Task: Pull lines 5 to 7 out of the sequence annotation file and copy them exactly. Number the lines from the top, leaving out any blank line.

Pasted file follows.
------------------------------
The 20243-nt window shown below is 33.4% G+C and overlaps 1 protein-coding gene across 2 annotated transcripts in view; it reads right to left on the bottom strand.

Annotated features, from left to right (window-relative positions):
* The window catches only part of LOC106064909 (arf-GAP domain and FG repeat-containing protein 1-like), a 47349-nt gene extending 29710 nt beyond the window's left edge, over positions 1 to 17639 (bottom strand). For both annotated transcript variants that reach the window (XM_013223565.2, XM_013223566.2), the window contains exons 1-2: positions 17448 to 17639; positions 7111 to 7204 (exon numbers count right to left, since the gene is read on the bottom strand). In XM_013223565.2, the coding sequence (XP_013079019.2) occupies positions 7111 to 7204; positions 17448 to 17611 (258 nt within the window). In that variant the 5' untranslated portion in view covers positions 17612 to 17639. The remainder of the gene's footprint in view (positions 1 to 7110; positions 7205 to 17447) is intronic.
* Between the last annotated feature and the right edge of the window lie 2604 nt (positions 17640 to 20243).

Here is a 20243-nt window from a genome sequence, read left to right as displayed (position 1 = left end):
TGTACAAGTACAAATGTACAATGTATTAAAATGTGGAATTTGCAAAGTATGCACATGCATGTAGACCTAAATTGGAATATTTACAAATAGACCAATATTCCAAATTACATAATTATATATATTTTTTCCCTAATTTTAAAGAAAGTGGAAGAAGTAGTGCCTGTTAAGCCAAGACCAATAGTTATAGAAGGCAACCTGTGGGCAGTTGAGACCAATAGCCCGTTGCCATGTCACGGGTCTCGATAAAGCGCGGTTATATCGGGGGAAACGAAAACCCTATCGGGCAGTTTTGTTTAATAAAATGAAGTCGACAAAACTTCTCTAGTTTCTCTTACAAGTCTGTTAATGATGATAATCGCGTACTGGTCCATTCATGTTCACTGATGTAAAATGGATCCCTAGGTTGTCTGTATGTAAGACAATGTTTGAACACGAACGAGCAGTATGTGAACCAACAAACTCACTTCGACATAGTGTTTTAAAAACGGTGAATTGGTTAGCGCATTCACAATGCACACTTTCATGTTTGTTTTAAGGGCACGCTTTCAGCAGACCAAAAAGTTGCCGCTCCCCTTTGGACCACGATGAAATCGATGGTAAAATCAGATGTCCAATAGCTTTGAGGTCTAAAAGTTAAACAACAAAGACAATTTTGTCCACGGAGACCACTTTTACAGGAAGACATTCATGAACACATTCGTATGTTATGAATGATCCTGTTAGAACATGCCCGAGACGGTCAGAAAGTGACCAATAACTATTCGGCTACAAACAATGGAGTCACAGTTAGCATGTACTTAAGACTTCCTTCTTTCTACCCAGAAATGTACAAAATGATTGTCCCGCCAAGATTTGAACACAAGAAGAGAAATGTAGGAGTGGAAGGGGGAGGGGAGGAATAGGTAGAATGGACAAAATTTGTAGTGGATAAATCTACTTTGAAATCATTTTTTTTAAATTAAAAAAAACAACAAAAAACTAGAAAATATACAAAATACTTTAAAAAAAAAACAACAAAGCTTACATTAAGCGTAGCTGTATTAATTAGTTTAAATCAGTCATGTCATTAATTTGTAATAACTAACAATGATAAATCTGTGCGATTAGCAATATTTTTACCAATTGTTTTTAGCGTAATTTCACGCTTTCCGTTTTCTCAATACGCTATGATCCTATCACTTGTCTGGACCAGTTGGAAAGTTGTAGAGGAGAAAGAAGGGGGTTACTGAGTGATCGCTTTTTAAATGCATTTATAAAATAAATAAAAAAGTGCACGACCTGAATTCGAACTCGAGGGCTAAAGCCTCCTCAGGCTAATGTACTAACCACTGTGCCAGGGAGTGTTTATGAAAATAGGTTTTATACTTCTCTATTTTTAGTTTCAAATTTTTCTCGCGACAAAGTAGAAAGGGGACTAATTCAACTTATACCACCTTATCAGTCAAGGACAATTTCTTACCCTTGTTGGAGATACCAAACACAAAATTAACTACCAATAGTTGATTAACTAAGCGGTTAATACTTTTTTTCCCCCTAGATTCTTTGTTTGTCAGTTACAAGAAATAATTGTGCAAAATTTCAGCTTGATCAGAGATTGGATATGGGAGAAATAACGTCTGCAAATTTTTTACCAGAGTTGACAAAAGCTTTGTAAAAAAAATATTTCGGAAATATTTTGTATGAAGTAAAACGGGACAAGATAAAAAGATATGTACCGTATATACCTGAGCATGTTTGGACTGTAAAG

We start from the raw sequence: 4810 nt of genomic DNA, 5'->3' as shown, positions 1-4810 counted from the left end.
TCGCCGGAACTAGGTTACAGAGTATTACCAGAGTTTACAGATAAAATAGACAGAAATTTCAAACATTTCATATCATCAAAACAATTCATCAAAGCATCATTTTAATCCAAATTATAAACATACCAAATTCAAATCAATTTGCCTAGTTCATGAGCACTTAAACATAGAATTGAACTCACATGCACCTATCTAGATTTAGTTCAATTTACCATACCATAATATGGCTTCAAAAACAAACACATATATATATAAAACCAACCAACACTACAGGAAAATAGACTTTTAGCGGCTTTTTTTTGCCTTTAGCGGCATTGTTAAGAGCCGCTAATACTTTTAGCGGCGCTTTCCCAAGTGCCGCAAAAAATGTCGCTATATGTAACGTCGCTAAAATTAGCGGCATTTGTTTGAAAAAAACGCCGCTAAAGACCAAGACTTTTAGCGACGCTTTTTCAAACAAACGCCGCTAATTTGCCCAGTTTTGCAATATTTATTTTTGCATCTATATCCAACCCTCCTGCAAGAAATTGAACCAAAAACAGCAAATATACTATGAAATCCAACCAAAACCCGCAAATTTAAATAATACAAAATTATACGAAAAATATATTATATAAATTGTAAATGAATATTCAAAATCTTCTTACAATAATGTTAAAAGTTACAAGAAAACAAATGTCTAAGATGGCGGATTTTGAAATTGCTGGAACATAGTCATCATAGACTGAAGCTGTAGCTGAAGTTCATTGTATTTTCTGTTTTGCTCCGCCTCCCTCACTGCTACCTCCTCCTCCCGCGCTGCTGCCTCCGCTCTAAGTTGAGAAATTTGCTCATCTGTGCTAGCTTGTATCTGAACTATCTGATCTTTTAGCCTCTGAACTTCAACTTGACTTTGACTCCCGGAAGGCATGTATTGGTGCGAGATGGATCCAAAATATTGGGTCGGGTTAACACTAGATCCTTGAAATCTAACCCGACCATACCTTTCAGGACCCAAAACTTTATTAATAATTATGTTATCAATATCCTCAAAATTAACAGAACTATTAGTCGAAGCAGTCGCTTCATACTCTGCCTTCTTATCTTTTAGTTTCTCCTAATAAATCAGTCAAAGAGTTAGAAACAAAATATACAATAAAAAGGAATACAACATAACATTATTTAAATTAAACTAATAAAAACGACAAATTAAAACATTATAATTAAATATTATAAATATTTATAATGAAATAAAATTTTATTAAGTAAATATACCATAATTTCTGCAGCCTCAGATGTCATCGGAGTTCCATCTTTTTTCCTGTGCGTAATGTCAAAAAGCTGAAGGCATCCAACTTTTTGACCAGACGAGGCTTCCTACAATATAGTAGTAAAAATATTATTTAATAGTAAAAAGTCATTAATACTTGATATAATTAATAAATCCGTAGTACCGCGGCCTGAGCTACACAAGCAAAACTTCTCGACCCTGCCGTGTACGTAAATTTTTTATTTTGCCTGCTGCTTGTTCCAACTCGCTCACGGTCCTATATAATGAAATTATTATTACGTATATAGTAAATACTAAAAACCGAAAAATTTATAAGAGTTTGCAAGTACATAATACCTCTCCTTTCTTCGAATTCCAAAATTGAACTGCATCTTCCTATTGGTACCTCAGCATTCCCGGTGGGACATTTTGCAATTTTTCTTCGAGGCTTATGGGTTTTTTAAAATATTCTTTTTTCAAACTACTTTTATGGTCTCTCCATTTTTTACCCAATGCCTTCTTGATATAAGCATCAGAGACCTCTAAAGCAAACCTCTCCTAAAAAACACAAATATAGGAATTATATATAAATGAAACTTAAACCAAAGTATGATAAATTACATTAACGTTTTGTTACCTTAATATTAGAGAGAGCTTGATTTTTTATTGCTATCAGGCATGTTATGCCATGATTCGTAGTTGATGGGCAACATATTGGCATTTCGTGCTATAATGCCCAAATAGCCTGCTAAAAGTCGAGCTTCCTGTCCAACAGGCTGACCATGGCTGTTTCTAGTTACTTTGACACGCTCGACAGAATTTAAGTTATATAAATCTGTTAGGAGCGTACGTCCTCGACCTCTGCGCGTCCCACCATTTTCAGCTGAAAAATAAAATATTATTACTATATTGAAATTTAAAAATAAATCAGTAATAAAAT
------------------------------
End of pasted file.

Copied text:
Here is a 20243-nt window from a genome sequence, read left to right as displayed (position 1 = left end):
TGTACAAGTACAAATGTACAATGTATTAAAATGTGGAATTTGCAAAGTATGCACATGCATGTAGACCTAAATTGGAATATTTACAAATAGACCAATATTCCAAATTACATAATTATATATATTTTTTCCCTAATTTTAAAGAAAGTGGAAGAAGTAGTGCCTGTTAAGCCAAGACCAATAGTTATAGAAGGCAACCTGTGGGCAGTTGAGACCAATAGCCCGTTGCCATGTCACGGGTCTCGATAAAGCGCGGTTATATCGGGGGAAACGAAAACCCTATCGGGCAGTTTTGTTTAATAAAATGAAGTCGACAAAACTTCTCTAGTTTCTCTTACAAGTCTGTTAATGATGATAATCGCGTACTGGTCCATTCATGTTCACTGATGTAAAATGGATCCCTAGGTTGTCTGTATGTAAGACAATGTTTGAACACGAACGAGCAGTATGTGAACCAACAAACTCACTTCGACATAGTGTTTTAAAAACGGTGAATTGGTTAGCGCATTCACAATGCACACTTTCATGTTTGTTTTAAGGGCACGCTTTCAGCAGACCAAAAAGTTGCCGCTCCCCTTTGGACCACGATGAAATCGATGGTAAAATCAGATGTCCAATAGCTTTGAGGTCTAAAAGTTAAACAACAAAGACAATTTTGTCCACGGAGACCACTTTTACAGGAAGACATTCATGAACACATTCGTATGTTATGAATGATCCTGTTAGAACATGCCCGAGACGGTCAGAAAGTGACCAATAACTATTCGGCTACAAACAATGGAGTCACAGTTAGCATGTACTTAAGACTTCCTTCTTTCTACCCAGAAATGTACAAAATGATTGTCCCGCCAAGATTTGAACACAAGAAGAGAAATGTAGGAGTGGAAGGGGGAGGGGAGGAATAGGTAGAATGGACAAAATTTGTAGTGGATAAATCTACTTTGAAATCATTTTTTTTAAATTAAAAAAAACAACAAAAAACTAGAAAATATACAAAATACTTTAAAAAAAAAACAACAAAGCTTACATTAAGCGTAGCTGTATTAATTAGTTTAAATCAGTCATGTCATTAATTTGTAATAACTAACAATGATAAATCTGTGCGATTAGCAATATTTTTACCAATTGTTTTTAGCGTAATTTCACGCTTTCCGTTTTCTCAATACGCTATGATCCTATCACTTGTCTGGACCAGTTGGAAAGTTGTAGAGGAGAAAGAAGGGGGTTACTGAGTGATCGCTTTTTAAATGCATTTATAAAATAAATAAAAAAGTGCACGACCTGAATTCGAACTCGAGGGCTAAAGCCTCCTCAGGCTAATGTACTAACCACTGTGCCAGGGAGTGTTTATGAAAATAGGTTTTATACTTCTCTATTTTTAGTTTCAAATTTTTCTCGCGACAAAGTAGAAAGGGGACTAATTCAACTTATACCACCTTATCAGTCAAGGACAATTTCTTACCCTTGTTGGAGATACCAAACACAAAATTAACTACCAATAGTTGATTAACTAAGCGGTTAATACTTTTTTTCCCCCTAGATTCTTTGTTTGTCAGTTACAAGAAATAATTGTGCAAAATTTCAGCTTGATCAGAGATTGGATATGGGAGAAATAACGTCTGCAAATTTTTTACCAGAGTTGACAAAAGCTTTGTAAAAAAAATATTTCGGAAATATTTTGTATGAAGTAAAACGGGACAAGATAAAAAGATATGTACCGTATATACCTGAGCATGTTTGGACTGTAAAG

We start from the raw sequence: 4810 nt of genomic DNA, 5'->3' as shown, positions 1-4810 counted from the left end.